Snyder buys from anyone he once picked up a Hitler from Albert Speer , the Fuehrer's architect. Snyder paid $500 for a Hitler sketch for a German pavilion at the proposed 1942 World's Fair. The major later sold it for $1,000. Negocio.

Snyder has pencil sketches of Linz, Austria, Hitler's home town. He has the postcards. Snyder doesn't especially like Hitler's painting. In his catalogue of his collection, he writes of the Hitler works,

All of which has nothing to do with Snyder's regard for the value of his Hitlers. They're merchandise. Most of his customers see it the same way: One of Snyder's friends liked one Hitler so much, he scanned it into his computer to use as a screen saver. But other customers don't care what the painting looks like as long as it's a Hitler, and still others just don't talk about why they want what they want. And Snyder never asks.

There are a few customers who make it clear they think of Hitler as a hero. "We just overlook that," Snyder says. "You get the arrows from the flanks and you overlook it. This neo-Nazi movement is built up beyond what it is. All these kooks. I'm not a real historian about Hitler, but over 40 years you absorb all this. And still you don't understand him. You can't understand a dictator. They live within themselves."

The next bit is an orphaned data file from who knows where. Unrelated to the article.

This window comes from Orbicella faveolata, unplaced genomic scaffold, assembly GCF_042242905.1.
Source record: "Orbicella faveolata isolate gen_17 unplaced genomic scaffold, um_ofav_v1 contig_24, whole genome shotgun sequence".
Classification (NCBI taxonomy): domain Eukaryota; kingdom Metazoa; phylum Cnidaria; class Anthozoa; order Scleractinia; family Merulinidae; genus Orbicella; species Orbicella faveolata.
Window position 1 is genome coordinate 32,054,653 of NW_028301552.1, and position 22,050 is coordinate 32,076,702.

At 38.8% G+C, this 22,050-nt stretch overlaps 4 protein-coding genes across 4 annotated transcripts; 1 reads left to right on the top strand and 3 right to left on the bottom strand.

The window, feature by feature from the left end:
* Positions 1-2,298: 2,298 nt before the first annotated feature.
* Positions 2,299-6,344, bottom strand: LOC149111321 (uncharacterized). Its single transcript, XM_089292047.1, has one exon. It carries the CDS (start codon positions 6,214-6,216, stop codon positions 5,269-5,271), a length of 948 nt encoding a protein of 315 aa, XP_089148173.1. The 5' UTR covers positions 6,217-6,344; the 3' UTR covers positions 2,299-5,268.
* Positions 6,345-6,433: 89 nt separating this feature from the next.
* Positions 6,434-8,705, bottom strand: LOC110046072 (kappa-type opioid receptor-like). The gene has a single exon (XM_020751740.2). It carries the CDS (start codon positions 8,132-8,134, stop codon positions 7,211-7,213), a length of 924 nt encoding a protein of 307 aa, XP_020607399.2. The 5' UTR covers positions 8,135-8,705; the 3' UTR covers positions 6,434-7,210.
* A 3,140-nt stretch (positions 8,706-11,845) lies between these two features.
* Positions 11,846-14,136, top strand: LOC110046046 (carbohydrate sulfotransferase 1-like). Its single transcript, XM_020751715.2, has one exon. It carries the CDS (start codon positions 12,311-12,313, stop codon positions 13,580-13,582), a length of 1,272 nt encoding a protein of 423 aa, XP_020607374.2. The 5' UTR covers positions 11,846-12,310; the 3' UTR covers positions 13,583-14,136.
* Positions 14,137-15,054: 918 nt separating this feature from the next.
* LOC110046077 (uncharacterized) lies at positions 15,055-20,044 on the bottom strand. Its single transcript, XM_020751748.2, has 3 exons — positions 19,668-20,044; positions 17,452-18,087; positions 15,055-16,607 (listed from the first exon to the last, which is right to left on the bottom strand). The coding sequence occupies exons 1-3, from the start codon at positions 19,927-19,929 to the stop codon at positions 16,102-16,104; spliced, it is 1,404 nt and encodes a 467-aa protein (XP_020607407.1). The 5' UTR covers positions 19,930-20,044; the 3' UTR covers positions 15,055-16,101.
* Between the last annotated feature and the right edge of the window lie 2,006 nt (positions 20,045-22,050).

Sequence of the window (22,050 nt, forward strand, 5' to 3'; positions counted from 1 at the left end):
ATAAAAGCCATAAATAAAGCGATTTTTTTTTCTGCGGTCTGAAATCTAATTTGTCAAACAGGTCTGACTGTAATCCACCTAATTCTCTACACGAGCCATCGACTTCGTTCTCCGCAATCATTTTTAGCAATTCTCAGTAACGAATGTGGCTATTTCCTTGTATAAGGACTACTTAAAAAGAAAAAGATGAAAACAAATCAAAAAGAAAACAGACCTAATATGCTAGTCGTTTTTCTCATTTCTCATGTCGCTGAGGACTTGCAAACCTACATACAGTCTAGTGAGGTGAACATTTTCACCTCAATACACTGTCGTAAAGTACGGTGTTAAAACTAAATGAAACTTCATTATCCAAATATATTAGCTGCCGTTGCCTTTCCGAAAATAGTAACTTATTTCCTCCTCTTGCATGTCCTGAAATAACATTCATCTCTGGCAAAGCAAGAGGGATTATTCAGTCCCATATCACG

Snyder won't identify most of his customers, but euthanasia advocate Jack Kevorkian , "Dr. Death," was one. Had a nice little Hitler collection there for a while. For what it's worth.

Snyder doesn't spend a lot of time trying to figure out Hitler the artist or Hitler the genocidal dictator. He has product to move. "Our job is to place these things with collectors who will really appreciate them," he says. Nor is he ever creeped out by having all this Hitler stuff all over his house, even in the bedroom. "You get used to creepiness, being a warrior. Which is unfortunate, but you do. I used to have mannequins upstairs, World War I aviators, and it just got too weird, my wife didn't like it, so I took them downstairs." Where they stare at him all day.